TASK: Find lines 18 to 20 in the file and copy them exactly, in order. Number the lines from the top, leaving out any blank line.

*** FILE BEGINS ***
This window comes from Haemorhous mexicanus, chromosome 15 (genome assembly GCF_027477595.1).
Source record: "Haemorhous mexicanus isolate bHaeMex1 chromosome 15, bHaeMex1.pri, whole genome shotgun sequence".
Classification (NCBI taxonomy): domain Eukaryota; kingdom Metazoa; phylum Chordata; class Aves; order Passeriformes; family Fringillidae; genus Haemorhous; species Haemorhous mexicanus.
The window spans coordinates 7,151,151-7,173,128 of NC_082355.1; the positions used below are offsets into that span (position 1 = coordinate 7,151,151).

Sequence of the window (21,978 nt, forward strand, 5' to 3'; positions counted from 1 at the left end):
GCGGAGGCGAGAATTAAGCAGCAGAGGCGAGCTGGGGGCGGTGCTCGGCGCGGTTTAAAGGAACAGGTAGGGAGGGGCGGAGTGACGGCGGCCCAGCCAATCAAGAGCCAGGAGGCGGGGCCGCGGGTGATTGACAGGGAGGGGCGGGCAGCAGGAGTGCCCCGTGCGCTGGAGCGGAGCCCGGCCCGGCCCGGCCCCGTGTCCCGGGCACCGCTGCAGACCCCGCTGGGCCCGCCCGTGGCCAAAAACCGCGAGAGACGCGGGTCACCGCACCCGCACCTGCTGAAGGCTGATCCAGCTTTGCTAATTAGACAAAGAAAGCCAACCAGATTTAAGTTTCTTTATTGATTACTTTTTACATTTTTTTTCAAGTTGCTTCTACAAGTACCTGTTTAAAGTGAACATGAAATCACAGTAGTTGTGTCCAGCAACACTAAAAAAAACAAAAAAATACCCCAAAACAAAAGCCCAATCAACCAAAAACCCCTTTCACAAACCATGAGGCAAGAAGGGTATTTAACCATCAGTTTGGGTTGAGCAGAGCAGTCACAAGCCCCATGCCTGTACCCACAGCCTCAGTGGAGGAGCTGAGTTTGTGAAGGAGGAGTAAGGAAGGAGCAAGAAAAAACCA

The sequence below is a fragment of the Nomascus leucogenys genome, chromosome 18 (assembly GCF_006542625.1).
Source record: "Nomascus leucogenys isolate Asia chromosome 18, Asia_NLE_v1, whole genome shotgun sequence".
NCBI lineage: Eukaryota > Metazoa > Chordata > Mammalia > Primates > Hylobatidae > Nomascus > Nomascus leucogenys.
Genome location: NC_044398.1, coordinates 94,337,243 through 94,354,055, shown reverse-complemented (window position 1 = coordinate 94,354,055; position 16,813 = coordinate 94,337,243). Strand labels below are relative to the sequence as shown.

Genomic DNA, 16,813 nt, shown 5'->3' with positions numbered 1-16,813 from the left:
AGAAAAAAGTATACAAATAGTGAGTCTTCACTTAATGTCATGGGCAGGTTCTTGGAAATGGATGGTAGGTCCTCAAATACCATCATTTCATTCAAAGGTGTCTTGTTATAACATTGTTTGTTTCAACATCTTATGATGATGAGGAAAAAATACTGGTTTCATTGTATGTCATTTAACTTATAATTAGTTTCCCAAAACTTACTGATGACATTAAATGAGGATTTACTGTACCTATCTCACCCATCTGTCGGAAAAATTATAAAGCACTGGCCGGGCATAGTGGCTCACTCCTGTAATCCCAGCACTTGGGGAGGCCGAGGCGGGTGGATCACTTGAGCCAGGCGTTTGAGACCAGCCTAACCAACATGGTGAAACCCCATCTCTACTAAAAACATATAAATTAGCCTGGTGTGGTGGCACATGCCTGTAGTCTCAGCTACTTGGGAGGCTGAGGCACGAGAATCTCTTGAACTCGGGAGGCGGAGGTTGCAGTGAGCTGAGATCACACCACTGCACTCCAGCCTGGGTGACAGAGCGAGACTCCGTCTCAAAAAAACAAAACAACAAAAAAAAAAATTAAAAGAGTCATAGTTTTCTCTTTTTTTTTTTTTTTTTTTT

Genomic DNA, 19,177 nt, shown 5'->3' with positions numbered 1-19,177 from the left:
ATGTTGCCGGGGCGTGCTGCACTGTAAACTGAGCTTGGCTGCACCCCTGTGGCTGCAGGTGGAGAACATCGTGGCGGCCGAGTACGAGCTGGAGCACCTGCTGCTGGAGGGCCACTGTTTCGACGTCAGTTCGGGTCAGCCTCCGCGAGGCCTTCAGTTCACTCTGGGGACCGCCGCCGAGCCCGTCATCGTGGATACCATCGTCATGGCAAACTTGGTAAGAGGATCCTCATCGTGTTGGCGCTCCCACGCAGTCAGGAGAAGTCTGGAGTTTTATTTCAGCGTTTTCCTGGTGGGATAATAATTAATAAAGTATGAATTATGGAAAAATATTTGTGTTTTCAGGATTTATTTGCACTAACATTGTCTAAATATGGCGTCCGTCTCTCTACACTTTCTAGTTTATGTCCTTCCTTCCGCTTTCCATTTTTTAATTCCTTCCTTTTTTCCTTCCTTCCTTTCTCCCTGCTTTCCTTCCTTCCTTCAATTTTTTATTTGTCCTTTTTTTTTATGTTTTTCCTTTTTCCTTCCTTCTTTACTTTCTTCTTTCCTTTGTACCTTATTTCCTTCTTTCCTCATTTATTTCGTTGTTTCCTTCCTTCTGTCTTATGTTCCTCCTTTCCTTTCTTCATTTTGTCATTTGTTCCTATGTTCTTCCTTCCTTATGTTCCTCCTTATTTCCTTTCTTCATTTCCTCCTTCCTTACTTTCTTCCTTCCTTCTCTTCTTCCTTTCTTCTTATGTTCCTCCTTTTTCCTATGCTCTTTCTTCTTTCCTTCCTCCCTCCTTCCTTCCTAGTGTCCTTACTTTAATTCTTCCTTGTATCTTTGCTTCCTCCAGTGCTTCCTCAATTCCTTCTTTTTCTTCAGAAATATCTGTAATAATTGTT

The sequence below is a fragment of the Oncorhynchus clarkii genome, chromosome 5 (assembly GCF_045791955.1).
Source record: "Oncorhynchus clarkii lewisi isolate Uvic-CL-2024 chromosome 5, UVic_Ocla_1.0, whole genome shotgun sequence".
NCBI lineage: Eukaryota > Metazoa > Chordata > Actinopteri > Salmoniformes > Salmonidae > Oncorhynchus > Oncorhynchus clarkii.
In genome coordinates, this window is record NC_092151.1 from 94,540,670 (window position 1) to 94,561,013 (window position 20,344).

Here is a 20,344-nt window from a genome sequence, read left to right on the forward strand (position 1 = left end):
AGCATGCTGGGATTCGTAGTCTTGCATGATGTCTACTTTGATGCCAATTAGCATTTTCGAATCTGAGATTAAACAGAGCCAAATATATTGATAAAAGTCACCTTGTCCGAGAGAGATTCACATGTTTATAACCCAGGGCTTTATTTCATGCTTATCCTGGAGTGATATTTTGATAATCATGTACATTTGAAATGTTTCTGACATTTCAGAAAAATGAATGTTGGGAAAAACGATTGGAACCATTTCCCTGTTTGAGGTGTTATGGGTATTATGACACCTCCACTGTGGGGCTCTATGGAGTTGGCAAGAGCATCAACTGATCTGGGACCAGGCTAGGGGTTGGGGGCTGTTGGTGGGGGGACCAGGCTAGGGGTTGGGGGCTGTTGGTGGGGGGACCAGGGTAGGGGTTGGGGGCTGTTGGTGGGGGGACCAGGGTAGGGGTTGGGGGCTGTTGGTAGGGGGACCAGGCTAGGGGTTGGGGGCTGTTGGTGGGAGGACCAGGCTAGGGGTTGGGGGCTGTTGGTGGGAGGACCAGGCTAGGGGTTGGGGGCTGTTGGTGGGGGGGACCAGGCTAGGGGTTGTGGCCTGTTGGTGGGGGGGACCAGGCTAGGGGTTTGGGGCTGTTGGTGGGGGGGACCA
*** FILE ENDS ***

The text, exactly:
In genome coordinates, this window is record NC_092151.1 from 94,540,670 (window position 1) to 94,561,013 (window position 20,344).

Here is a 20,344-nt window from a genome sequence, read left to right on the forward strand (position 1 = left end):
AGCATGCTGGGATTCGTAGTCTTGCATGATGTCTACTTTGATGCCAATTAGCATTTTCGAATCTGAGATTAAACAGAGCCAAATATATTGATAAAAGTCACCTTGTCCGAGAGAGATTCACATGTTTATAACCCAGGGCTTTATTTCATGCTTATCCTGGAGTGATATTTTGATAATCATGTACATTTGAAATGTTTCTGACATTTCAGAAAAATGAATGTTGGGAAAAACGATTGGAACCATTTCCCTGTTTGAGGTGTTATGGGTATTATGACACCTCCACTGTGGGGCTCTATGGAGTTGGCAAGAGCATCAACTGATCTGGGACCAGGCTAGGGGTTGGGGGCTGTTGGTGGGGGGACCAGGCTAGGGGTTGGGGGCTGTTGGTGGGGGGACCAGGGTAGGGGTTGGGGGCTGTTGGTGGGGGGACCAGGGTAGGGGTTGGGGGCTGTTGGTAGGGGGACCAGGCTAGGGGTTGGGGGCTGTTGGTGGGAGGACCAGGCTAGGGGTTGGGGGCTGTTGGTGGGAGGACCAGGCTAGGGGTTGGGGGCTGTTGGTGGGGGGGACCAGGCTAGGGGTTGTGGCCTGTTGGTGGGGGGGACCAGGCTAGGGGTTTGGGGCTGTTGGTGGGGGGGACCA